The four-day 13th International Urdu Conference organised by the Arts Council of Pakistan Karachi ended here on Sunday by unanimously adopting a resolution that called for, among other things, effective arrangements to tackle second wave of Covid-19 especially for the underprivileged segments of society, to raise voice for the rights of Kashmiris and their right for self-determination, and setting up of translation centres at national and provincial levels so that books on art, philosophy, literature and economics can be translated into Urdu.

The resolution was read out by the council’s president Ahmed Shah. After that, writer Anwar Maqsood addressed the audience using his trademark witty narration. He linked the pandemic (waba) with works of Urdu literature. He then turned the attention of his satire to women poets. Talking about one poet he said she didn’t know what the opening two lines of a ghazal is called, to which he replied “for men poets matla and for her matli.”

The concluding session was preceded by two sets of conversations: one with actors Suhail Ahmed and Humayun Saeed. Director Nadeem Baig had chitchat with Saeed. The actor was of the opinion that 80 to 90 per cent of those who write TV plays lack depth in their writing. He lauded senior playwrights such as Haseena Moin and Noorul Huda Shah for the way the create characters and give depth to them. He iterated that we [showbiz fraternity] need to engage the senior writers for creative ventures. On the current situation arising out of Covid-19 he said digital medium will have both good and bad effects on show business. Once the coronavirus vaccine is available in the country cinemas will reopen and things will look up again, he added.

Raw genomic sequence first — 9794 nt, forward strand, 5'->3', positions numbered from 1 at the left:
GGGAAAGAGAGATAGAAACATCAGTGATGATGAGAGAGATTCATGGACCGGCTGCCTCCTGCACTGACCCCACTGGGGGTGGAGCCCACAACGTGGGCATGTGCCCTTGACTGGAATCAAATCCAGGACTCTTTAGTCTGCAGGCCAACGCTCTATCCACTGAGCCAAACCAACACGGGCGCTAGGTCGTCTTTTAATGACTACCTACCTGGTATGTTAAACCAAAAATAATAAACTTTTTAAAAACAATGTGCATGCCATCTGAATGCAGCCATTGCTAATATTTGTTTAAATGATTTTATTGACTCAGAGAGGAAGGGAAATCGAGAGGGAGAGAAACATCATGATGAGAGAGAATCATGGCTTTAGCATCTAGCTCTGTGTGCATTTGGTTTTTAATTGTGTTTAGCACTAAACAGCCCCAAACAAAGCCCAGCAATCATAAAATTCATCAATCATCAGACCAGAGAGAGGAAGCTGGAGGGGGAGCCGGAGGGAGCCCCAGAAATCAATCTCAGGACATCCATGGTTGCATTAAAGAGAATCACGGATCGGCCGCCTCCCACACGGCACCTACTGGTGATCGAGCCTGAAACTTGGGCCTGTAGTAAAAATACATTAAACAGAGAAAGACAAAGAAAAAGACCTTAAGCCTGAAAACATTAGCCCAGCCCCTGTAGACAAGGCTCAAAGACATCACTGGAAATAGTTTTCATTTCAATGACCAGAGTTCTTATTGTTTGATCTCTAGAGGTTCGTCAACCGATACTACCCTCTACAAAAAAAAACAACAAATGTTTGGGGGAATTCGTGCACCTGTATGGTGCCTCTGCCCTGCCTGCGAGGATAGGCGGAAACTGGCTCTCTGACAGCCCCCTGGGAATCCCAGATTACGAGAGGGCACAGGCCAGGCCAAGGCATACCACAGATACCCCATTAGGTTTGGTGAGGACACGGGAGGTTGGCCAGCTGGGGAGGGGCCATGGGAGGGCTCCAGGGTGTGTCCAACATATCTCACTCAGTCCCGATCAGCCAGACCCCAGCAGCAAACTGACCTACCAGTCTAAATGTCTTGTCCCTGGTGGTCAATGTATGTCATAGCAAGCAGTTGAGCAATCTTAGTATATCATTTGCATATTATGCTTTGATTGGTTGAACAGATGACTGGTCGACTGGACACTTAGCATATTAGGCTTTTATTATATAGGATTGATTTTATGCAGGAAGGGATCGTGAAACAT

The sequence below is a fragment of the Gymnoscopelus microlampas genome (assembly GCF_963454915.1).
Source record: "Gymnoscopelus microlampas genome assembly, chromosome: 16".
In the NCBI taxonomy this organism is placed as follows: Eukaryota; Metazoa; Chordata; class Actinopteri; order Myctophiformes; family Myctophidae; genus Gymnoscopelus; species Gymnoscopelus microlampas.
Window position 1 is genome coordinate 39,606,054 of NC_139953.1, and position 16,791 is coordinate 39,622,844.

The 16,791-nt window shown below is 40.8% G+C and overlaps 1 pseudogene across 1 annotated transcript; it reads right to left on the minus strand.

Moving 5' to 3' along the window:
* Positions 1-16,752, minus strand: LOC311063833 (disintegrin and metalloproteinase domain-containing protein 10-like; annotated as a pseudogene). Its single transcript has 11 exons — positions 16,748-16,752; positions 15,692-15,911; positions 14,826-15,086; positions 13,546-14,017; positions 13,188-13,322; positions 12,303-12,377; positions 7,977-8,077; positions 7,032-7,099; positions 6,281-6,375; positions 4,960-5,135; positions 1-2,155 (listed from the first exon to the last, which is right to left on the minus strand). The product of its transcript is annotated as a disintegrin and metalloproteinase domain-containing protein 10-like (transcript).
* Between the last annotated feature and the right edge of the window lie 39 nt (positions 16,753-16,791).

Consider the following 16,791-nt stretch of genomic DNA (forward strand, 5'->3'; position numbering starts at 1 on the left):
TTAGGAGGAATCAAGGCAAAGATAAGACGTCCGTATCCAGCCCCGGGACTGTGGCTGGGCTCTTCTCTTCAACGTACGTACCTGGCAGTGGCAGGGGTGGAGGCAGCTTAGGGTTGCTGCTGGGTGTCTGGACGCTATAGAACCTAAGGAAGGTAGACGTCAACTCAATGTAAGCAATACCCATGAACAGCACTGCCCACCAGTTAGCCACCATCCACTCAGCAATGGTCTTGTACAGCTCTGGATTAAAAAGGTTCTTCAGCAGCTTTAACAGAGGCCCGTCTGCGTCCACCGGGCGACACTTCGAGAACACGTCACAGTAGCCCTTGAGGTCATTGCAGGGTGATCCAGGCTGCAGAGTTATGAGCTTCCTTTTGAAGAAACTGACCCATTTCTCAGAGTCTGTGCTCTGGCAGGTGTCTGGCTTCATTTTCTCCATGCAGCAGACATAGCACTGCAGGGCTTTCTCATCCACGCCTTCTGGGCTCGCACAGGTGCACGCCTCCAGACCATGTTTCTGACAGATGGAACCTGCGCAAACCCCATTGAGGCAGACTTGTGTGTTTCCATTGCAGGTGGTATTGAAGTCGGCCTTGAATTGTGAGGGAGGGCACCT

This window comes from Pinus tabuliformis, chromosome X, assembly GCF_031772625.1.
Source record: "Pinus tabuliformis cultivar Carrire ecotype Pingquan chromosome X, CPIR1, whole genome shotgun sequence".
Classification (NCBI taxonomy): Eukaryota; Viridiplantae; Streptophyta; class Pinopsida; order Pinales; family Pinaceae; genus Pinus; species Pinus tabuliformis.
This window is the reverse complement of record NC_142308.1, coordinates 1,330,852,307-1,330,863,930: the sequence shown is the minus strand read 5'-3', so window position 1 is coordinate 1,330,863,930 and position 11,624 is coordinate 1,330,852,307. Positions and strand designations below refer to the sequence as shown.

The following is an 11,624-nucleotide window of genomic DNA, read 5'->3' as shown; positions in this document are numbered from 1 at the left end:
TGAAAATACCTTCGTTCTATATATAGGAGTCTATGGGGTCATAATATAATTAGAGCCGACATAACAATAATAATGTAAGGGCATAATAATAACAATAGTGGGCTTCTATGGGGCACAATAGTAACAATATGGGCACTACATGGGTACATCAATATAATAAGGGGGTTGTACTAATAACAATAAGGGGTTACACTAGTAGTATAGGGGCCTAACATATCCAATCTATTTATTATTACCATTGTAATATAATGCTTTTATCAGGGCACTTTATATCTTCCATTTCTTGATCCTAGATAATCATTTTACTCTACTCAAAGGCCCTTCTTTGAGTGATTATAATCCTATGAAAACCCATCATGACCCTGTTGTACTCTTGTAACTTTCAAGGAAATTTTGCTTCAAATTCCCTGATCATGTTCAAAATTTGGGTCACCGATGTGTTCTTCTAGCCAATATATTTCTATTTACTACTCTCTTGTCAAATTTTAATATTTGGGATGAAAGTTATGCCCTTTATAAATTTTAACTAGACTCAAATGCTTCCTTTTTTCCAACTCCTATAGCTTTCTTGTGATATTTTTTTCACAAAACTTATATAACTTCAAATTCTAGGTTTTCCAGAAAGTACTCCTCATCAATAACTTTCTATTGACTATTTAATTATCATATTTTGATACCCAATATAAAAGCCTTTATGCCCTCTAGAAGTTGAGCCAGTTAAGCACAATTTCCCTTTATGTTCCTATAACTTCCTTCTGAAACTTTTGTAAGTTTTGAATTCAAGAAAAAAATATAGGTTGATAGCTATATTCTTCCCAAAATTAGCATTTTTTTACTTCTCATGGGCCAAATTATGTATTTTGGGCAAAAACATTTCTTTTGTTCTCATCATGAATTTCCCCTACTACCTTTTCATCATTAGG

Baig said that the cinema industry was in need of government intervention.

Actor Yasir Hussein interviewed Suhail Ahmed. On how he became an actor, Ahmed said his grandfather (nana) used to do a literary show on the radio [who inspired him with his scholarliness]. He remarked that for an artist, if his passion becomes his profession, he should count that as his blessing. He profusely praised his colleagues such as Umar Sharif and the late Moin Akhtar and Amanullah. Lamenting the government’s lack of focus on culture, he commented that the nations that don’t care about their culture face the danger of a changed geography.

Earlier, the day began with an insightful session moderated by Rizwan Zaidi on the 100 years of criticism in Urdu literature presided over by renowned Indian scholar Shafey Kidwai [via video link]. He said if we try to analyse the 100 years of criticism in Urdu we will notice that it has a link to the Aligarh Movement. Mohammad Husain Azad, who penned Aab-i-Hayat, Maulana Altaf Hussain Hali and Shibli laid the foundation for criticism. Referring to an earlier speaker’s statement he argued that whatever is being produced locally will have a global dimension. In that context he gave the example of Rajinder Bedi’s story Ek Chador Maeli Si.

Before him Dr Hameeda Shaheen [from Lahore] talked about the effects of cultural invasion on Urdu criticism. She related it to western civilisation and pointed out that both rejection and acceptance of its impact need to be examined.

Dr Qazi Abid said our critics of fiction have tried to attach more importance to the voice of the author in reference to his life or psychological context of story and less to the content (matn). But content has the ability to have its own voice heard, which is why today we find new opinions about stories written by the likes of Premchand.

(Thanks Dawn: Published in Dawn, December 7th, 2020)